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Thread: Japanese Sword Display Ideas?

  1. #1

    Japanese Sword Display Ideas?

    Hey, I've been clearing through my fathers old things as he's now sadly passed on. He was a pretty big collector of all kinds of stuff. There is a lot of WWII memorabilia which makes up the majority of his collection. Besides the WWII artifacts, there are also a lot of Japanese art, crockery and perhaps most interestingly, 3x Japanese swords. My father has a mix of Asian ancestry and his grandmother was Japanese so he has a big connection to Japan. As our mom is no longer with us either, I have no idea whether these swords were bought by my father as a collector or whether all of these things were passed down through the family. Me and my wife have recently moved into a new home and I'd really like to get these put on display. In the meantime I'm going to see if I can find out more about the swords so I can date them. I also need to try and contact my fathers brother as he may be able to shed some light on their origins. I was wondering how best to display them. I don't know whether I necessarily want them lying around on a sword stand but then I do think they would look good on display in that way. I was hoping for some advice on what I could do display wise with the swords. I've seen some stands called Katana stands that you can buy. A nice wooden one of those does look good.

  2. #2
    Hi Fredrick... How you wish to display your swords is entirely up to you. Katana stands work great. The crucial thing is to leave the swords in their saya (scabbards) at all times. Never display an unsheathed blade.

  3. #3
    Join Date
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    Yes, a katana kake (stand) works great. That's what they were designed for, although it may be hard to find one for three blades.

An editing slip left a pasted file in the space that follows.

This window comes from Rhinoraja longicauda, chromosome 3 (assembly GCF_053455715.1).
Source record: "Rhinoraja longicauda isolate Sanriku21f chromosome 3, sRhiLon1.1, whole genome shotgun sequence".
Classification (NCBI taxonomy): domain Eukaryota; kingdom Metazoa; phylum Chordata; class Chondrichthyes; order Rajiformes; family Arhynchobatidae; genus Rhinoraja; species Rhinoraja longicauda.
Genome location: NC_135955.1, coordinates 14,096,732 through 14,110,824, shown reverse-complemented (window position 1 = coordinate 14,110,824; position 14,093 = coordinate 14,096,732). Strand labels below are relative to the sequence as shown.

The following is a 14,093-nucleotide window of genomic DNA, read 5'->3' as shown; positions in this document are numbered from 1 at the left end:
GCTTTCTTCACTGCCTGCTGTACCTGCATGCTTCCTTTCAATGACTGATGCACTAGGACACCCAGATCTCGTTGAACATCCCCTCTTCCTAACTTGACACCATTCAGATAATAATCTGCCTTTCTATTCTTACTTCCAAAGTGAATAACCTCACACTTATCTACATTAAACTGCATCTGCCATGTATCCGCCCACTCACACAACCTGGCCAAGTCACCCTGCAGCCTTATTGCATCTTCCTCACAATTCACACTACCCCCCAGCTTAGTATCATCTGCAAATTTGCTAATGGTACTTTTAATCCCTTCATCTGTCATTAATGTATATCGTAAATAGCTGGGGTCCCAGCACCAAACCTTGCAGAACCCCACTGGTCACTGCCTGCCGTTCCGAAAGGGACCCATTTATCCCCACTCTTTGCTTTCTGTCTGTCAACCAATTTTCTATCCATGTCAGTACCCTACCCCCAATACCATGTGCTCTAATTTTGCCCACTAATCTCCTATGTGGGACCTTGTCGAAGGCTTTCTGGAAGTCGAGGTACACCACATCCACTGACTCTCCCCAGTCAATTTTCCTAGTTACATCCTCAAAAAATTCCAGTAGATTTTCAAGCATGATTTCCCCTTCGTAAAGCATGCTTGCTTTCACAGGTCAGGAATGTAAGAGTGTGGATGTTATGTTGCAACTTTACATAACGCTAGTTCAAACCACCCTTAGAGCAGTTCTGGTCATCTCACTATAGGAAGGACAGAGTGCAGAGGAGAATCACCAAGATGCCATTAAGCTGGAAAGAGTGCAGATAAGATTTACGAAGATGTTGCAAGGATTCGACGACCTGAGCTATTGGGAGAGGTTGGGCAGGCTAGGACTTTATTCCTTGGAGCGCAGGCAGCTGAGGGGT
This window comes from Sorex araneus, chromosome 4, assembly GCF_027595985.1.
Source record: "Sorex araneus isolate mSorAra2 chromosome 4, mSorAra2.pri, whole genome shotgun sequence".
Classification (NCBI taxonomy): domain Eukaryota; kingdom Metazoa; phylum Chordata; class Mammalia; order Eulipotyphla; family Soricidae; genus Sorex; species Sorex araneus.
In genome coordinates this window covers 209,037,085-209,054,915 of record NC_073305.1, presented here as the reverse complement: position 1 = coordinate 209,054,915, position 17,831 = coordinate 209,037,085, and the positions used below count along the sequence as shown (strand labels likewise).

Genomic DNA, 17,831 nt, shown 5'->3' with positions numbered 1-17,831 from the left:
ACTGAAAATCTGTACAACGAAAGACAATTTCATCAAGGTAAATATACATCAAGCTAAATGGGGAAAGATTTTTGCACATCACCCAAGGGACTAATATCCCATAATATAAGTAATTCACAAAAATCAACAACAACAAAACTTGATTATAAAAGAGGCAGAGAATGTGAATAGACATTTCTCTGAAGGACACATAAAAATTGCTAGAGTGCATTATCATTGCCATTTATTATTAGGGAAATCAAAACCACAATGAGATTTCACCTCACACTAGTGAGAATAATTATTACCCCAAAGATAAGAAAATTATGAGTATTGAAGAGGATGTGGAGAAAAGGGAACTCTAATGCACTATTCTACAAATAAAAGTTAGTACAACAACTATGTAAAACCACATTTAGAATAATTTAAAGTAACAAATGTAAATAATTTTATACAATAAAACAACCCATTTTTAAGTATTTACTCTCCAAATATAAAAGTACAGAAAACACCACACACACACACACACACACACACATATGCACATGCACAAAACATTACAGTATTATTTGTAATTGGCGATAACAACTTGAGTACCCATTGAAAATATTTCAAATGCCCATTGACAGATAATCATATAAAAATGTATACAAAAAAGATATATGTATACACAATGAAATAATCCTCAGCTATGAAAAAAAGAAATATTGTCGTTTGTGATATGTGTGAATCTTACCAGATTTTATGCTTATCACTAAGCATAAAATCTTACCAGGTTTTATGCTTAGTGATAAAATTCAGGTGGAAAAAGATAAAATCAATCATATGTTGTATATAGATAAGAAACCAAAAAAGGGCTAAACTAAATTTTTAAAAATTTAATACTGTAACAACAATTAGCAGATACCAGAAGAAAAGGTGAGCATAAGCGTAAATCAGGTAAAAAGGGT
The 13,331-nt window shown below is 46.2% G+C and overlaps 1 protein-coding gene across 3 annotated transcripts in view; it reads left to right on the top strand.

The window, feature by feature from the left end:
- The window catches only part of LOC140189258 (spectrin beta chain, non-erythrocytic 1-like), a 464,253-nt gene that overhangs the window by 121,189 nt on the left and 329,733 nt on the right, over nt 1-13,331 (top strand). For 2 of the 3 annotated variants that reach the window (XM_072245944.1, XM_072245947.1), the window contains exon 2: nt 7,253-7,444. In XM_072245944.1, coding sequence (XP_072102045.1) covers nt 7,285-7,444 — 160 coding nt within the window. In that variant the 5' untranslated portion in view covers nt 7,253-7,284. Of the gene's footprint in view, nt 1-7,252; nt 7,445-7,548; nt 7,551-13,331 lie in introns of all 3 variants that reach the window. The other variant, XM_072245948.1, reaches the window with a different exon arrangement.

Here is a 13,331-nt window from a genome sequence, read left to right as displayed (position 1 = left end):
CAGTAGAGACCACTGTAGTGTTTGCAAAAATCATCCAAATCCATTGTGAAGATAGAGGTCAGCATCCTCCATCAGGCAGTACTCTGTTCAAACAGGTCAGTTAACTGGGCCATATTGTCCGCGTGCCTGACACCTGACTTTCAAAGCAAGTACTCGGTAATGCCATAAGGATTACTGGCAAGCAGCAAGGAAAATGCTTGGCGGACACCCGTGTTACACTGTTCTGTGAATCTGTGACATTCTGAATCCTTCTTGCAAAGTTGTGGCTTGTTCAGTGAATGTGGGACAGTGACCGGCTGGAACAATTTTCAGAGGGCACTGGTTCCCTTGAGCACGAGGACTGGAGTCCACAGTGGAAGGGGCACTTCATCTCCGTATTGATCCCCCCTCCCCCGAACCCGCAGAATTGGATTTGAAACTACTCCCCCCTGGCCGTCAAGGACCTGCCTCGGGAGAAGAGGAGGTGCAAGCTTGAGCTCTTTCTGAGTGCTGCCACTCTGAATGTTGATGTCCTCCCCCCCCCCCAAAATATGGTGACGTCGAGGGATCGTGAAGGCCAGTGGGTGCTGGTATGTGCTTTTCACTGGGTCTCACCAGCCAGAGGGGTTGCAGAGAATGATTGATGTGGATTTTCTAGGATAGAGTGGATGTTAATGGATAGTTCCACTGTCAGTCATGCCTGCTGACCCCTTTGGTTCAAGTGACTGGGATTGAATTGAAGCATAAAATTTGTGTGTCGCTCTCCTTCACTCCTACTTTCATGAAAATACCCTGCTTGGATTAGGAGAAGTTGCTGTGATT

For info on dating, maker, etc. try this forum:

    http://www.militaria.co.za/nmb/index.php

    Rich

  4. #4
    Fredrick,
    There are people here who can help you date the swords. We'll need some pics of 1) blade, full length; 2) close-up of the blade tip; 3) pics of tang, handle off, with blade pointed up- tang toward ground. The tang often has dating and swordsmith name. Sometimes it is without writing, and in that case the style and look of the blade gives amazingly good clues to the era it was made.
    "Treat everyone you meet with dignity"

  5. #5
    Quote Originally Posted by Fredrick Brown View Post
    Hey, I've been clearing through my fathers old things as he's now sadly passed on. He was a pretty big collector of all kinds of stuff. There is a lot of WWII memorabilia which makes up the majority of his collection. Besides the WWII artifacts, there are also a lot of Japanese art, crockery and perhaps most interestingly, 3x Japanese swords. My father has a mix of Asian ancestry and his grandmother was Japanese so he has a big connection to Japan. As our mom is no longer with us either, I have no idea whether these swords were bought by my father as a collector or whether all of these things were passed down through the family. Me and my wife have recently moved into a new home and I'd really like to get these put on display. In the meantime I'm going to see if I can find out more about the swords so I can date them. I also need to try and contact my fathers brother as he may be able to shed some light on their origins. I was wondering how best to display them. I don't know whether I necessarily want them lying around on a sword stand but then I do think they would look good on display in that way. I was hoping for some advice on what I could do display wise with the swords. I've seen some stands called Katana stands that you can buy. A nice wooden one of those does look good.